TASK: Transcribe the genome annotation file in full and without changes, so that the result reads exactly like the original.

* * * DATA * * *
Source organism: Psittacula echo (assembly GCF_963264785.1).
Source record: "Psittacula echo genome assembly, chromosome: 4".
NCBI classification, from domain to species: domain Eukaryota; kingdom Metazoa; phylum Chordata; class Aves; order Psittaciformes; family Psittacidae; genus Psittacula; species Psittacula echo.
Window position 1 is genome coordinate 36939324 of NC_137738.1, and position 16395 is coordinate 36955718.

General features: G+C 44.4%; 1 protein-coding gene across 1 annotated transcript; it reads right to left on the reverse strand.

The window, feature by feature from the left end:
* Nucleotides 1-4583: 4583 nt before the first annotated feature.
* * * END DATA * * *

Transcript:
Source organism: Psittacula echo (assembly GCF_963264785.1).
Source record: "Psittacula echo genome assembly, chromosome: 4".
NCBI classification, from domain to species: domain Eukaryota; kingdom Metazoa; phylum Chordata; class Aves; order Psittaciformes; family Psittacidae; genus Psittacula; species Psittacula echo.
Window position 1 is genome coordinate 36939324 of NC_137738.1, and position 16395 is coordinate 36955718.

General features: G+C 44.4%; 1 protein-coding gene across 1 annotated transcript; it reads right to left on the reverse strand.

The window, feature by feature from the left end:
* Nucleotides 1-4583: 4583 nt before the first annotated feature.